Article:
Book Six: Bombay/Mumbai
21.02.2014 - 24.07.2014
Arrived in Mumbai after an uneventful flight from Newark. This followed an aborted attempt to get to California for a wedding, when our flight was cancelled and others totally booked. Our friend Pramila, who has been so helpful in planning this entire trip, has kept us busy more or less non-stop, here in her home town. Nanette met her seven years ago on a monastery tour in Ladakh, the last time we were in India. On this trip, we decided to focus on the south, Kerala and Tamil Nadu, with a side trip to Sri Lanka.
After a night's sleep near the airport, we went on a tour of Mumbai's largest slum, Dharavi. It was led by a student who continues to live in the slum, while he attends college. The company he works for, Be the Local, was started and continues to be run by another student from the slum. So now, this company provides a part time income for students from Dharavi, as it attempts to create a different impression of slum life. They want to show that the slum is not just a place of lazy drug dealers, and that it is in fact, a relatively safe place of industrial and hard working people, who often work together to eek out a living, mostly by recycling plastic, cardboard, aluminum, and anything else that others throw away. We walked around for a couple of hours, and viewed the various recycling industries taking place in Dharavi. Indeed, it did not seem especially dangerous, though it was obviously ramshackle and dirty. Most everyone we saw seemed hard at work sorting plastic, grinding it up, and then packing it for shipping to be reused in some other capacity. Cardboard was also being recycled, and aluminum cans and scrap were being melted down into ingots, to be sold to others outside the slum. The tour certainly did create a different impression than I got from reading Katherine Boo's Book, Beyond the Beautiful Forevers, though it was about a different Mumbai slum. Of course, the tour provided a superficial view, but if the guide's intent was to get people to question their preconceived notions of slum life, he did a good job.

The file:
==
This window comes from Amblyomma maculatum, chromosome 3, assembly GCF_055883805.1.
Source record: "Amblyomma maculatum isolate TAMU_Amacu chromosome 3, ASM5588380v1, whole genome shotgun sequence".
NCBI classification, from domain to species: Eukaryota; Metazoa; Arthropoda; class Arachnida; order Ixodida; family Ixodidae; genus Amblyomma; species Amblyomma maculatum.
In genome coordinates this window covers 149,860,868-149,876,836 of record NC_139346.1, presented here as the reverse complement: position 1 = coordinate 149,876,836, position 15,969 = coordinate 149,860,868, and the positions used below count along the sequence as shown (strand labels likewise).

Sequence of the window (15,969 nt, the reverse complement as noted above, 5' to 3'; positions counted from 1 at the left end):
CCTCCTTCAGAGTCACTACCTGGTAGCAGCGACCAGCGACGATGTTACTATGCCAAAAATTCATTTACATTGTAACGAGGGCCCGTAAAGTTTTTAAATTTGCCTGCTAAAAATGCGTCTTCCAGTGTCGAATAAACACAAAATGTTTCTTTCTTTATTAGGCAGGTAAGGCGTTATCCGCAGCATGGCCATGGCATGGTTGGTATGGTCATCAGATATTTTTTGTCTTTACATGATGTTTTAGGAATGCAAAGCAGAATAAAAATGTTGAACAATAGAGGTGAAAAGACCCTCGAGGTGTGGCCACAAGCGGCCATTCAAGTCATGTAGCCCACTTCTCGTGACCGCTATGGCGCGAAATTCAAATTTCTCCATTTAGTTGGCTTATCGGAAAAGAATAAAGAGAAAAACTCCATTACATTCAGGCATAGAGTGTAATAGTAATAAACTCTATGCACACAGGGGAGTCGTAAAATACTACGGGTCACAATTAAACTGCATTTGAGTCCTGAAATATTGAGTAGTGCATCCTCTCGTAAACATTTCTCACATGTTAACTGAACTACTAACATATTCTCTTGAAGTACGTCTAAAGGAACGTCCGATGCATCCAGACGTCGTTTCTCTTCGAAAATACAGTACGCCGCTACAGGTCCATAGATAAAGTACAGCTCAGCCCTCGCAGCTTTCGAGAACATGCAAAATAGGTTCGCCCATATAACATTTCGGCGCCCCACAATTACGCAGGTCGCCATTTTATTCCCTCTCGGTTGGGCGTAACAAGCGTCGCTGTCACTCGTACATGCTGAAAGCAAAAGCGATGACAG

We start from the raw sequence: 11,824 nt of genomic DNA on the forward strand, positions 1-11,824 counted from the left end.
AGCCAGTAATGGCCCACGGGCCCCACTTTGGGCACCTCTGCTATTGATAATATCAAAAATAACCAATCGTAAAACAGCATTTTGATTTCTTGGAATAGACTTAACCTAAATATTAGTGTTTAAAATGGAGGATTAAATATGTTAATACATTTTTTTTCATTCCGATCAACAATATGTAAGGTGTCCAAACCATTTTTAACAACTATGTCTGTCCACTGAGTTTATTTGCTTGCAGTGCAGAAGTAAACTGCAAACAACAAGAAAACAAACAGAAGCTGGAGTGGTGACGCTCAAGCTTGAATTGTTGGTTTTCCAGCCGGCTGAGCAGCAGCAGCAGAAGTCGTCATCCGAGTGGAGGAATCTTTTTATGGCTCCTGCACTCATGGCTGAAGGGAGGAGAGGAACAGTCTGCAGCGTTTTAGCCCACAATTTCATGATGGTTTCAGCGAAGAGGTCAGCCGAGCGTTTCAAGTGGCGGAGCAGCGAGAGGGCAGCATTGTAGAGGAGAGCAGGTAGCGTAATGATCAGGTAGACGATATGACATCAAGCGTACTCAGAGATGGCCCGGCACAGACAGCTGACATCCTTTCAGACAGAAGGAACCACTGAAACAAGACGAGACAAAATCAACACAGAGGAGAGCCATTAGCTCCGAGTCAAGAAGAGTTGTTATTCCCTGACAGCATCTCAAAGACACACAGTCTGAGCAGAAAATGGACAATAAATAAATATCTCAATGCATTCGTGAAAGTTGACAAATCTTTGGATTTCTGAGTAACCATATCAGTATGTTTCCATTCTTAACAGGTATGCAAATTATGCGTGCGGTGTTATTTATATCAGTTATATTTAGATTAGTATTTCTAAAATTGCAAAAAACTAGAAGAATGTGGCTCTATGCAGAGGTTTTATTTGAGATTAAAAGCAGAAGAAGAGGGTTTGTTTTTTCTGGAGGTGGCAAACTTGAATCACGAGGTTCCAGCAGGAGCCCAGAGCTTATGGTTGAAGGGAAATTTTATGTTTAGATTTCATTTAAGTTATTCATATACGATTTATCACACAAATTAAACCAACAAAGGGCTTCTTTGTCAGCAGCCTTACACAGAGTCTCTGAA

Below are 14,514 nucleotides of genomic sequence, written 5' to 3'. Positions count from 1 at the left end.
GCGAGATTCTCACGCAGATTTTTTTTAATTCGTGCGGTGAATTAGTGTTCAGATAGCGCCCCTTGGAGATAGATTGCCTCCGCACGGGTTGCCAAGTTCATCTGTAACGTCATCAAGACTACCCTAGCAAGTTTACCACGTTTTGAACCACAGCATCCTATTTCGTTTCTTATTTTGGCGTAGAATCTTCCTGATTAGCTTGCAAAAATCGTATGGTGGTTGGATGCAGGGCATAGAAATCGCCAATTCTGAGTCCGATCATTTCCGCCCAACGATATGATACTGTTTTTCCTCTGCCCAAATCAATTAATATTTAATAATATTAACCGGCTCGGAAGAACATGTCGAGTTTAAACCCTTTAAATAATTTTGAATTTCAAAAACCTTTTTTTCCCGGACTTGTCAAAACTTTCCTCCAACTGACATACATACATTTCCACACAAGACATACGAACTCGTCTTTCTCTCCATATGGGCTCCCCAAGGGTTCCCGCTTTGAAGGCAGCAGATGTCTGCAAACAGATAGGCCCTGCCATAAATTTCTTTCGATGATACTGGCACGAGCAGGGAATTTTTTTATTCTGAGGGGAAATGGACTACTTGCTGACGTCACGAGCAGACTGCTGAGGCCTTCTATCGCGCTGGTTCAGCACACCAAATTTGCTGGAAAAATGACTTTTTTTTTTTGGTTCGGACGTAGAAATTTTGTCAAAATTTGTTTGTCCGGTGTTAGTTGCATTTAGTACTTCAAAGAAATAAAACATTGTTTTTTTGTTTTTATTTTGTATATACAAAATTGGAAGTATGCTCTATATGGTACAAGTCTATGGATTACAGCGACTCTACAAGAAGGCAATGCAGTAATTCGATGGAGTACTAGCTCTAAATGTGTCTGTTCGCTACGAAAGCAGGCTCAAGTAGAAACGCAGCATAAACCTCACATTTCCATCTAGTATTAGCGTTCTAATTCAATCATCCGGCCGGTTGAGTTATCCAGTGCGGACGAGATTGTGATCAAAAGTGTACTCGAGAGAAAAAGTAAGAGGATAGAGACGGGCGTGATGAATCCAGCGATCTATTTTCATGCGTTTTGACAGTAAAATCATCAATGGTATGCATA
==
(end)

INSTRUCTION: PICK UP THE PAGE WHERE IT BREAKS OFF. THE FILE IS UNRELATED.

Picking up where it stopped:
When Pramila suggested a slum tour, we were initially reluctant, because it seemed exploitive, and kind of weird, almost voyeuristic. But because of the nature of the company, it did not feel that way. Right now, one of the main issues that the residents of Dharavi are dealing with, is that the city wants the valuable land that houses the shacks and business of the slum dwellers. Much of it is located in what is now prime property, and Mumbai's prices are among the highest in the world. At any rate, the politicians are trying to arrange a land swap. They will provide tiny, but new apartments in a small section of the slum, in exchange for the residents to give up a significant percentage of the land they have been squatting on for generations. There is resistance to this, so it will be interesting to see how things play out. In the end, I suspect the residents will have no choice, and will have to strike a deal of some sort.
Overall Mumbai, despite its larger size, seems less crazy and harried than Delhi. Yes there are beggars, and clearly there are enormous slums, but somehow, despite the constant honking and the traffic, it is a less overwhelming place than Delhi. I'm sure, the fact that we had Pramila as a guide obviously had something to do with facilitating our transition, but even taking that into account, it feels easier here. Somehow there is a greater sense of personal space, and certainly less of the constant harassment that we felt in north India.
On another day, we took the boat out to Elephanta Island, about an hour's ride through the harbor of Bom Bay, so named by the Portuguese, because it was a good bay and a good port. Elephanta, according to our knowledgeable guide,a university professor, was first started as a cave temple by Buddhist monks some time around the 7th century. Not long after, Buddhism more or less died out, and and the caves on the island were taken up by Hindus, or Shivites, as they are called here, worshippers of Shiva. They proceeded to carve detailed, three dimensional images of various incarnations of Shiva, out of the hard, basalt rock. More than a 1000 years later, these statues continue to impress with their detail and sense of movement conveyed through the stone. The Portuguese did their damnedest to destroy many of the statues by using them for target practice, but large parts remain intact.